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Winter Quarter 2015

ARCHY 467A: Research Ethics in Archaeology: Conservation, Accountability, Stewardship
Alison Wylie (PHIL)

Tuesdays and Thursdays
4:30 pm - 6:20 pm
Denny 217

Archaeological practice raises profoundly challenging ethics issues. The central question we address in this seminar is: to whom and to what are archaeologists accountable? More specifically: What responsibilities do archaeologists have to those whose cultural heritage they study?; Do archaeologists have an obligation, or a right, to serve as “stewards” of archaeological resources?; Is it ever legitimate to work with archaeological material that has been looted and commercially traded? These issues are central to debates that are changing the way archaeology is practiced, so we address them through analysis of cases juxtaposed with theoretical and philosophical literature on research ethics.

Course readings will include the following texts: Atalay’s Community-Based Archaeology: Research with, by, and for Indigenous and Local Communities (2012); Scarre & Scarre (eds.), The Ethics of Archaeology (2006); Zimmerman, Vitelli & Hollowell (eds.) Ethical Issues in Archaeology (2003).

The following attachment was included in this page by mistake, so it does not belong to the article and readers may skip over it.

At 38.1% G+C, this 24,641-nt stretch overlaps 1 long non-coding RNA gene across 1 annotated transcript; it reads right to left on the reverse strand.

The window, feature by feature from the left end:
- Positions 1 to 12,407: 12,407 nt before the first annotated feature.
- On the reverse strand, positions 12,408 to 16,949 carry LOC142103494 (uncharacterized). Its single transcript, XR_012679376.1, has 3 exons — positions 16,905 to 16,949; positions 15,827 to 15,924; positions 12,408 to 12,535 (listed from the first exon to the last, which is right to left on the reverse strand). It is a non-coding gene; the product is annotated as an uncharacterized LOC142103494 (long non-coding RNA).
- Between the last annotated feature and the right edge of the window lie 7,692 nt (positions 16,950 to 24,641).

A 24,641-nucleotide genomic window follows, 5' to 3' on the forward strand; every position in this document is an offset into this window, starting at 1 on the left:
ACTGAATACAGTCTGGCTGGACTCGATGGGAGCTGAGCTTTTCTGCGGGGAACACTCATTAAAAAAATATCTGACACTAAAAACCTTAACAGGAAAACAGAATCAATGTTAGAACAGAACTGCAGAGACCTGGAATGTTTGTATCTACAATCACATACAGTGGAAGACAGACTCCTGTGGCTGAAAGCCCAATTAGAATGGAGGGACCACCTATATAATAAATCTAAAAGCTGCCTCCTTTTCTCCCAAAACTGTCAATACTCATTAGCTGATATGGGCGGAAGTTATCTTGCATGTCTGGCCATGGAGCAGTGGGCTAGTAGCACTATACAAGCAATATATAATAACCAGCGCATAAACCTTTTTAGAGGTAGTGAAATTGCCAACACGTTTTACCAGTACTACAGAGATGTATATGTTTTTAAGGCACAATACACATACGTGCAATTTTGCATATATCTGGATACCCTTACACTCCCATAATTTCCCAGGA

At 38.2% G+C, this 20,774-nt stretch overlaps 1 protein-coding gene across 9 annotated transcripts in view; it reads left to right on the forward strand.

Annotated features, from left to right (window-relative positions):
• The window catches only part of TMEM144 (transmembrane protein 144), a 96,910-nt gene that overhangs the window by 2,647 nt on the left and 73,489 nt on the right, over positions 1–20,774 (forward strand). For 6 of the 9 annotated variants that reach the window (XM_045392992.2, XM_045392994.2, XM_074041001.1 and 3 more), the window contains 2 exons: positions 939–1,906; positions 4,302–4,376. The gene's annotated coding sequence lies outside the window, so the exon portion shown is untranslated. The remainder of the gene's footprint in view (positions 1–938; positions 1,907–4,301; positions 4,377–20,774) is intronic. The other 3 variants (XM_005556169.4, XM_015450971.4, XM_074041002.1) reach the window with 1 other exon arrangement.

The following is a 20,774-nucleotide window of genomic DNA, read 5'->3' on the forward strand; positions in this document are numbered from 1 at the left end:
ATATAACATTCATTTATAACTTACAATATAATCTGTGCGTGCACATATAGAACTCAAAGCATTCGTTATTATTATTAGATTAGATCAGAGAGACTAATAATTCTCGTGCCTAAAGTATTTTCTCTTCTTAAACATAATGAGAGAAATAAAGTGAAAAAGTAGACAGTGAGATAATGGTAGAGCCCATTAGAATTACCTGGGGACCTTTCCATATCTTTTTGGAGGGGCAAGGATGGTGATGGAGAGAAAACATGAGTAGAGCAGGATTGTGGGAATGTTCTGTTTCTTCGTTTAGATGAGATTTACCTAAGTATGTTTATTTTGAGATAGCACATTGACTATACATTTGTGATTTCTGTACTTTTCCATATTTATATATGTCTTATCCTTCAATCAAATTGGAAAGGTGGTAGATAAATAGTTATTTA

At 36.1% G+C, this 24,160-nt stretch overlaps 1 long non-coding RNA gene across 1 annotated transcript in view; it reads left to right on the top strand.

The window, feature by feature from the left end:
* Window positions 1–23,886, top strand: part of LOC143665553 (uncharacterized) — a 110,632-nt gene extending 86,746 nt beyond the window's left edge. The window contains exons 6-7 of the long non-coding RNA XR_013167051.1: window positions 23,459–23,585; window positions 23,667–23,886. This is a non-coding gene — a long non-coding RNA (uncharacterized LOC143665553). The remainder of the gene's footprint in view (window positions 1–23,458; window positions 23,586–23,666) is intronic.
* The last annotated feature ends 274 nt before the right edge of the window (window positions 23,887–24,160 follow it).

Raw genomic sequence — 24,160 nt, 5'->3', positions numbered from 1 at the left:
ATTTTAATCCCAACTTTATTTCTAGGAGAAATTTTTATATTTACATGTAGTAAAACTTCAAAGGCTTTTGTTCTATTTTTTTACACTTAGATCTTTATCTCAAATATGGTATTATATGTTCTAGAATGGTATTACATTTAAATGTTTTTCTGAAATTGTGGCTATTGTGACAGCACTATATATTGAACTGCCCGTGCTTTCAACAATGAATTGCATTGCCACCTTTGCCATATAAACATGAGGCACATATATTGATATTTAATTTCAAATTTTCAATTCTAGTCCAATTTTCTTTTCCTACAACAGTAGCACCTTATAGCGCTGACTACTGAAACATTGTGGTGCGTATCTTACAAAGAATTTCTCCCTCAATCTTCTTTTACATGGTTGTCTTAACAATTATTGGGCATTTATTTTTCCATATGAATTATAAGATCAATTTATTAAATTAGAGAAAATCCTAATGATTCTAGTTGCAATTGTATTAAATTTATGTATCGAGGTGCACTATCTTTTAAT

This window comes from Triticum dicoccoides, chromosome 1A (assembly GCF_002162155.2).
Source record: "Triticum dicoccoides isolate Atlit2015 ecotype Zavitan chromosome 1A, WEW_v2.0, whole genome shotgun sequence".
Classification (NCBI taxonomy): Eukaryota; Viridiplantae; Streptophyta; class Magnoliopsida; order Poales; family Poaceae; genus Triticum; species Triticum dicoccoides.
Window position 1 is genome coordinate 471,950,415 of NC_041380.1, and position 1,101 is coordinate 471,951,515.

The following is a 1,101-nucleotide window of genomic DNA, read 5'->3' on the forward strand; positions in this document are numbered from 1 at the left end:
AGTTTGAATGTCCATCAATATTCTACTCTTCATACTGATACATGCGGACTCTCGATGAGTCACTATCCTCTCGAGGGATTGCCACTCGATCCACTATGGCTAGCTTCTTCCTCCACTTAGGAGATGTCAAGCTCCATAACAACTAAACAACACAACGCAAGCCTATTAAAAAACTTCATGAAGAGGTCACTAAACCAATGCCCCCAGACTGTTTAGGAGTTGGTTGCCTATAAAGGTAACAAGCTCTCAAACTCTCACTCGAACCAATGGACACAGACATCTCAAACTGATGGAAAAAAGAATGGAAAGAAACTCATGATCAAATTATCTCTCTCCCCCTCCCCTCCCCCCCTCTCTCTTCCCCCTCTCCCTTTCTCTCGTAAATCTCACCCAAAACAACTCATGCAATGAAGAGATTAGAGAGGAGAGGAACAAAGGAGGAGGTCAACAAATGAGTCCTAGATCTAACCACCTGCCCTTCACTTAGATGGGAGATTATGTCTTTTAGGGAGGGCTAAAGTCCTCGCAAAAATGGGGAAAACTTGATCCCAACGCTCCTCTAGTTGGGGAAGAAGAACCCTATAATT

BISSTS 307: Science, Technology, and Society
Joanne Crane (IAS - UW Bothell)

Tuesdays and Thursdays

8:45 pm - 10:45 pm
UW1 221

The class is an introductory course to the field of Science & Technology Studies, and a core requirement for our undergraduate major in STS. Presents concepts and theories used to investigate the creation, application, and governance of science and technology. Addresses the nature of scientific and technological knowledge, social construction of science and technology, democracy and science, and public understanding.

COM 540: Rhetoric of Science
Leah Ceccarelli (COM)

1:30 pm - 4:20 pm

CMU 242